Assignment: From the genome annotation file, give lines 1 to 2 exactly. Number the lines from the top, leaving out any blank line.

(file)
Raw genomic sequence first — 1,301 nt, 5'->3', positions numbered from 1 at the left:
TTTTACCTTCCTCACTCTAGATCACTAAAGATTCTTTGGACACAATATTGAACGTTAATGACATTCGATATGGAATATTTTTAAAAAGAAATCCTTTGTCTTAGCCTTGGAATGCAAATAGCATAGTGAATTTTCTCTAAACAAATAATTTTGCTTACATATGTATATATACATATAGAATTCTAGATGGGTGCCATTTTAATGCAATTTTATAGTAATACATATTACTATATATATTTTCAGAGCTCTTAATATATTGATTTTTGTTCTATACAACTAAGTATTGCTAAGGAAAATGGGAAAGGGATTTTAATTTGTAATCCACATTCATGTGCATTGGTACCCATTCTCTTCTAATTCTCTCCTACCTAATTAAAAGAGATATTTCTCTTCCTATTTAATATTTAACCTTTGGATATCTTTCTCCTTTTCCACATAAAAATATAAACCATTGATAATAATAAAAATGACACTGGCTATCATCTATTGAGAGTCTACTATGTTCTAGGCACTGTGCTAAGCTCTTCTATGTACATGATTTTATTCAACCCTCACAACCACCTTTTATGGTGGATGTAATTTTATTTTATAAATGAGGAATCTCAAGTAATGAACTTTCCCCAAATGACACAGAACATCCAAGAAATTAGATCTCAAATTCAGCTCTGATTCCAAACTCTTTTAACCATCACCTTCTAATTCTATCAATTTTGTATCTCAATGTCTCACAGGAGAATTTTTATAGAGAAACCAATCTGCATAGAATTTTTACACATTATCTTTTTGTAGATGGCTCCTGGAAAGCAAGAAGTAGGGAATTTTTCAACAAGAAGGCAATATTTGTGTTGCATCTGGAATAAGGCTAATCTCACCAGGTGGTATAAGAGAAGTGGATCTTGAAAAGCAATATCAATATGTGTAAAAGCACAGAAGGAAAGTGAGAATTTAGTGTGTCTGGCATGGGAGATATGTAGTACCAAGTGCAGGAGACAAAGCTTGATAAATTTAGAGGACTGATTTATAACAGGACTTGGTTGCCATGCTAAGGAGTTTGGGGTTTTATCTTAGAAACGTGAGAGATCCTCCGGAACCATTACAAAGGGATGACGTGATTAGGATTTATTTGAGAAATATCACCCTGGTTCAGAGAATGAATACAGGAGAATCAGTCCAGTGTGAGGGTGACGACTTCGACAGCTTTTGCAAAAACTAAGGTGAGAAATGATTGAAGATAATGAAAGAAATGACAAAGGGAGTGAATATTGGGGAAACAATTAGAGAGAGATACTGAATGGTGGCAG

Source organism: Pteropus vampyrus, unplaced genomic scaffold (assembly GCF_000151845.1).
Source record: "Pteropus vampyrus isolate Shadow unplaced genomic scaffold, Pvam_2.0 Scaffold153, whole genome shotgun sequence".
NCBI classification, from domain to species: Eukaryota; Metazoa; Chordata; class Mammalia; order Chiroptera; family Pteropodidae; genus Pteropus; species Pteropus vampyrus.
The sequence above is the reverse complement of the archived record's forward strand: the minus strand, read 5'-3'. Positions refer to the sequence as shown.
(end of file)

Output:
Raw genomic sequence first — 1,301 nt, 5'->3', positions numbered from 1 at the left:
TTTTACCTTCCTCACTCTAGATCACTAAAGATTCTTTGGACACAATATTGAACGTTAATGACATTCGATATGGAATATTTTTAAAAAGAAATCCTTTGTCTTAGCCTTGGAATGCAAATAGCATAGTGAATTTTCTCTAAACAAATAATTTTGCTTACATATGTATATATACATATAGAATTCTAGATGGGTGCCATTTTAATGCAATTTTATAGTAATACATATTACTATATATATTTTCAGAGCTCTTAATATATTGATTTTTGTTCTATACAACTAAGTATTGCTAAGGAAAATGGGAAAGGGATTTTAATTTGTAATCCACATTCATGTGCATTGGTACCCATTCTCTTCTAATTCTCTCCTACCTAATTAAAAGAGATATTTCTCTTCCTATTTAATATTTAACCTTTGGATATCTTTCTCCTTTTCCACATAAAAATATAAACCATTGATAATAATAAAAATGACACTGGCTATCATCTATTGAGAGTCTACTATGTTCTAGGCACTGTGCTAAGCTCTTCTATGTACATGATTTTATTCAACCCTCACAACCACCTTTTATGGTGGATGTAATTTTATTTTATAAATGAGGAATCTCAAGTAATGAACTTTCCCCAAATGACACAGAACATCCAAGAAATTAGATCTCAAATTCAGCTCTGATTCCAAACTCTTTTAACCATCACCTTCTAATTCTATCAATTTTGTATCTCAATGTCTCACAGGAGAATTTTTATAGAGAAACCAATCTGCATAGAATTTTTACACATTATCTTTTTGTAGATGGCTCCTGGAAAGCAAGAAGTAGGGAATTTTTCAACAAGAAGGCAATATTTGTGTTGCATCTGGAATAAGGCTAATCTCACCAGGTGGTATAAGAGAAGTGGATCTTGAAAAGCAATATCAATATGTGTAAAAGCACAGAAGGAAAGTGAGAATTTAGTGTGTCTGGCATGGGAGATATGTAGTACCAAGTGCAGGAGACAAAGCTTGATAAATTTAGAGGACTGATTTATAACAGGACTTGGTTGCCATGCTAAGGAGTTTGGGGTTTTATCTTAGAAACGTGAGAGATCCTCCGGAACCATTACAAAGGGATGACGTGATTAGGATTTATTTGAGAAATATCACCCTGGTTCAGAGAATGAATACAGGAGAATCAGTCCAGTGTGAGGGTGACGACTTCGACAGCTTTTGCAAAAACTAAGGTGAGAAATGATTGAAGATAATGAAAGAAATGACAAAGGGAGTGAATATTGGGGAAACAATTAGAGAGAGATACTGAATGGTGGCAG